1817 - Richmond, VA
25 NOV 1876 - Westmoreland, VA

Samuel Redman Hardwick

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Samuel was a farmer in Westmoreland County. He owned and operated Peckatone Plantation after the Civil War. He started the first tomato cannery in the area.

Samuel Redman Hardwick was born about 1817 in Richmond County. According to Virginia, Deaths and Burials Index, 1853-1917 his parents were John Hardwick and Mary. But according to Virginia, Select Marriages, 1785-1940 his mother's name was Elizabeth. Virginia, Marriages of the Northern Neck of Virginia, 1649-1800 and Virginia, Compiled Marriages, 1660-1800 both have records for John Hardwick marrying Elizabeth Morgan in 1798.

Virginia, Select Marriages, 1785-1940 shows that Samuel married Rebbecca Marmaduke, bond dated June 15th, 1843 in Richmond County.

On the 1850 census Samuel R. Hardwick and Rebbecca are in Cople Parish, Westmoreland, VA. Samuel is a farmer with real estate valued at $3,500. Children listed are, Elizabeth 5 F, Mary 3 F, Lucy 2 F. Also living in the house is 25 year old William Dwelley. Samuel R. Hardwick is listed as a slave owner on the 1850 slave schedule.

On the 1860 census Samuel sounds to be a successful farmer with real estate valued at $6,500 and a personal estate valued at $15,330. The family is only listed by initial on the census form. R. 35 F, E. 16 F, L. 12 F, S.F. 6 F, and W. 1 M. The nearest Post Office is given as Kinsale. The 1860 slave schedule showed Samuel Redman held 18 slaves. No slave names are listed, only age and sex. He had four slave houses. It appears that Rebbecca passed away in the later part of 1860, her burial spot is unknown.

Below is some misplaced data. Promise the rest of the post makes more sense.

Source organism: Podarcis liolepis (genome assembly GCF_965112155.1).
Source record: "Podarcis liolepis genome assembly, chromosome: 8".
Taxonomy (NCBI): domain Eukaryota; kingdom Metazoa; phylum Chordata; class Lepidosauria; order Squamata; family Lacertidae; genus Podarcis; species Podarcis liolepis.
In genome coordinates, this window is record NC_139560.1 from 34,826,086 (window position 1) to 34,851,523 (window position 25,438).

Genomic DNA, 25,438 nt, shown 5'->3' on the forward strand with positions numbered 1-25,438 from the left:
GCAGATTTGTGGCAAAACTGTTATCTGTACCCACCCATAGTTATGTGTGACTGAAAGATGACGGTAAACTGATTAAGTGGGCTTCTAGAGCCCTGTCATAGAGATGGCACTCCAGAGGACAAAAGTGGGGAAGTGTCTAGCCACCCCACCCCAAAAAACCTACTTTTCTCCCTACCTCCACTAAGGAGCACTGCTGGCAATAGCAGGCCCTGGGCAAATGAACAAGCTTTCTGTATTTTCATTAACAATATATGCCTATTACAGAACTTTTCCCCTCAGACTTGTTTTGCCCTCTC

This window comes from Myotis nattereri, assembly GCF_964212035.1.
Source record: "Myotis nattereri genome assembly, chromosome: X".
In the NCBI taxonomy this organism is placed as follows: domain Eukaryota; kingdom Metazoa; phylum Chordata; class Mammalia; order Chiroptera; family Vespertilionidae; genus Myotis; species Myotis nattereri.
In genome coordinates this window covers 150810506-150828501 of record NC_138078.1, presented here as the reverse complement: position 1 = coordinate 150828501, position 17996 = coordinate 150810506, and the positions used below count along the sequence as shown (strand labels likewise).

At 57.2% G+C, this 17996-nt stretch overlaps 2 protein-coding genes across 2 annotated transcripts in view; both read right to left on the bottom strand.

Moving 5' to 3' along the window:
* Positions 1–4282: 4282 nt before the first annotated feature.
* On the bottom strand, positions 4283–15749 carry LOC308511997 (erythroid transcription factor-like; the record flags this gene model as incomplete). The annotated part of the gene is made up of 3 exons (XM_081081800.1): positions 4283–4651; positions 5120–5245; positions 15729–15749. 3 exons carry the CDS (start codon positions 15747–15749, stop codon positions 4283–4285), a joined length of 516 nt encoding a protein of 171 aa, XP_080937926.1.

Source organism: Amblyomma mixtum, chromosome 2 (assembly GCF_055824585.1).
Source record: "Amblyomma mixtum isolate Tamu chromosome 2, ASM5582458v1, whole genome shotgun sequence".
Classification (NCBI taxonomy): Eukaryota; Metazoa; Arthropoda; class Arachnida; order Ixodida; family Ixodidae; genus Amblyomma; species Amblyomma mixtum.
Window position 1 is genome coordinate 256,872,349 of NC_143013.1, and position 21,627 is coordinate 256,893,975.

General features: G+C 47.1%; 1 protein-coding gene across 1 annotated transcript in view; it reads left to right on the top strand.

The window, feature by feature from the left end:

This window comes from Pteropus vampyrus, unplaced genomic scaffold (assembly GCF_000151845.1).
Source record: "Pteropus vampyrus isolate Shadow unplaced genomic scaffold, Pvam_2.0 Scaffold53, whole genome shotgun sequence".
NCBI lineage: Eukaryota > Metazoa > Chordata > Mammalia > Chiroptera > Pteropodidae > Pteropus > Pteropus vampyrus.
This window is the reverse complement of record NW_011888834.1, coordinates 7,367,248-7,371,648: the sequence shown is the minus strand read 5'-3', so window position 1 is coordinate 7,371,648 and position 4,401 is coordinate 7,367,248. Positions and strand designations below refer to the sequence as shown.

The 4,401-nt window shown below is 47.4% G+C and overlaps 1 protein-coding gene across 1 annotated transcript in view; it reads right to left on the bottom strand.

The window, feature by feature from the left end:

Samuel would have been 45 when the Civil War started and does not appear to have served. Samuel remarried to Susan Frances Bailey (1835-1876) on April 7th, 1863. At a time when many Northern Neck families were struggling with the impact of the war it seemed like Samuel was able to succeed. He was able to purchase Peckatone Plantation in the later 1860's. Samuel may have already lived next to the Plantation, a home now known as "River View" still stands on the Peckatone tract and is thought to have been built by him. According the Elizabeth Dos Passos' 1973 article in the Northern Neck of Virginia Historical Magazine, Samuel grew up near Carmel Church where his father had donated four acres of land to be used for the cemetery.


On the 1870 census the family is living at Peckatone, now served by the Nominy Grove Post Office. The value of Samuel's real estate has dropped to $5,000 and $850 in personal property, maybe due to buying the new property. Daughter Lucy is married to J.S. Redmond and they live with the family. A 16 year old black boy named Bonaparte Redmond also lives with them and is listed as a servant. Several black families live in nearby homes and have occupations like domestic servant and laborer. They may have been some of the same slaves from before the war still working on the plantation.